A lot of Asian Americans are nerds. A lot of our families did work in the laundry business. But when there are so few roles for Asians–when every role must speak for an entire people by default–we cannot abide by anything that might make us look weak, vulnerable, or disadvantaged. So we run from them, desperate to prove we are not like “those other Asians.” And we sabotage ourselves because those are the very qualities that make our characters three-dimensional and compelling.
“Everything Everywhere All At Once focuses on the complexities and dreams the main character had before she came to the United States,” said Tran. “She’s not just a side character running a laundromat. It doesn’t behoove us to say that those stereotypes and those common things we see on screen don’t exist. But what is more important is to talk about everything around that as well, and make the character multi-dimensional.
I asked Jon M. Chu, the director of Crazy Rich Asians (2018), about the importance of creating Asian characters with multiple layers, who are not reduced to their occupation or cultural signifiers, and yet, do not deny our realities. And he emphasized the importance of reclaiming pride. What was once a source of shame need not be.
“An accent [for example] is beautiful,” said Chu in an interview with Complex. “It means you speak another language. It means you have this view of the world that other people can’t see, because they don’t know that other language. And so how do you make that beautiful instead of how accents have been portrayed in the past, as something to look down on?”
The talent pool is not the issue—lots of brilliant work never gets made, or it is watered down by the time it enters production. Filmmaker and Internet personality Eugene Lee Yang first gained mainstream attention as one-fourth of the YouTube group “The Try Guys.” Yang created the channel for Buzzfeed with three other men, and they gained a viral presence with videos such as “The Try Guys Try UFC Fighting” and “The Try Guys Try Nude Modeling.” But initially, Yang attempted to break into Hollywood the “right way”—by applying to and attending the USC School of Cinematic Arts.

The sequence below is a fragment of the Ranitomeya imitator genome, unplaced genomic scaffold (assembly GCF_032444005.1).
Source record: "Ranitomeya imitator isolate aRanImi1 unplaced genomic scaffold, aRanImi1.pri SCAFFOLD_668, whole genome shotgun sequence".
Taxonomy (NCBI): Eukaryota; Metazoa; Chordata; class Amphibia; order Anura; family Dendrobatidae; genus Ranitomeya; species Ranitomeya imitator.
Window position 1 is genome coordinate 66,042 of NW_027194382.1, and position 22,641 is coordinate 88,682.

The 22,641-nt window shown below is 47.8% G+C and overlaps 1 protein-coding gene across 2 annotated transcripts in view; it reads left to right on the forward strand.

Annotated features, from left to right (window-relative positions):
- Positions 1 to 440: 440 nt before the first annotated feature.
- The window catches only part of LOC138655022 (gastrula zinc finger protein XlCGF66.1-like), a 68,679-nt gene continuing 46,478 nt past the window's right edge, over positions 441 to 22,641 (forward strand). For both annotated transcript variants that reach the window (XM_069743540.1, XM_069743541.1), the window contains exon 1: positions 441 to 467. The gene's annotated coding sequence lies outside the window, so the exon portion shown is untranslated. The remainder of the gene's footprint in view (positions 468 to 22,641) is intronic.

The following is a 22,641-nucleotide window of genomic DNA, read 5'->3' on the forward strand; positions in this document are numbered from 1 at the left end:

“USC tried as a film program to replicate Hollywood in a very realistic way,” said Yang in an interview with Complex. “So when you’re competing against other students and you are trying to appease professors, who by and large are white and straight men? It left me well-equipped for the industry, but it also gave me a sense that there was a lot of work to be done around representation.”
But now that Yang has more power to call his own shots and tell his own stories, he’s taking advantage. In 2019, he published a performance media art piece titled “I’m Gay,” in which he claimed his identity as an out Asian man. More recently, he published a documentary about the history of anti-Asian violence in the United States. And now, he is in the process of developing his first feature film, on his terms.
“I often use the phrase—and I forget who coined it—‘the centering of your perspective,’” said Yang. “Sometimes, you forget that perhaps, you’re looking at your own story through another person’s lens. I think that so many of us, without even consciously knowing it, perhaps especially in our youth, were writing things without knowing that we were trying to sell them for someone other than ourselves.”
“I have the experience now to understand the power of the story that I’m telling, and making sure that that is part of the pitch and part of the process. And people are buying into it, because they want me to tell my story. Not because I’m trying to fill some sort of strange idea they have of what Asian American is.”
The power of Everything Everywhere All At Once lies in its comfort of not performatively overcorrecting for the non-Asian audience. An Asian film need not get upon stilts to drive the point home that “these are not your typical Asians.” We’ve already passed the audition. The characters should simply be because there is room for everyone.
The freedom to do this, to not say everything that needs to be said in a single film, shows how much progress we’ve made as a people. We should not walk on eggshells, afraid to ruin the one chance we’ll ever get to prove ourselves. We need to know there will be more opportunities, for positive and negative representation, and for Asian characters to flesh out the full picture of who we are.
“We often joke that until our community can celebrate mediocrity, we will not have made it,” said Tran. “Not everyone has to speak for everyone all the time.”
Tran also told me something sad, but entirely relatable, that when Golden House first began, many of its participants had never been part of an Asian network. In our desire to assimilate and gain acceptance in this country, many of us walk a lonely road. But we should lean on each other, and Chu recalled an interaction he had with Dwayne “The Rock” Johnson that drove this point home. Johnson is half-Samoan on his mother’s side, and Chu was directing him in G.I. Joe: Retaliation.
“It was our first day with my first big action movie, and he came up to me on the first day,’ recalled Chu. “I was so nervous. And he said, ‘Jon, you look like my cousin.’ And I was like, ‘Oh, really?’ And he said, ‘Yeah, you look exactly like him. What’s crazy is someone like you can be directing a movie like this, and someone who looks like me is starring in a movie like this. Let’s crush this.’”
“And that meant the world to me,” said Chu. “From then on, I knew he had my back. And it gave me all the confidence that I needed. I always wanted to give that back. I knew I couldn’t give that back to The Rock. But I can give that back to anyone else on set.”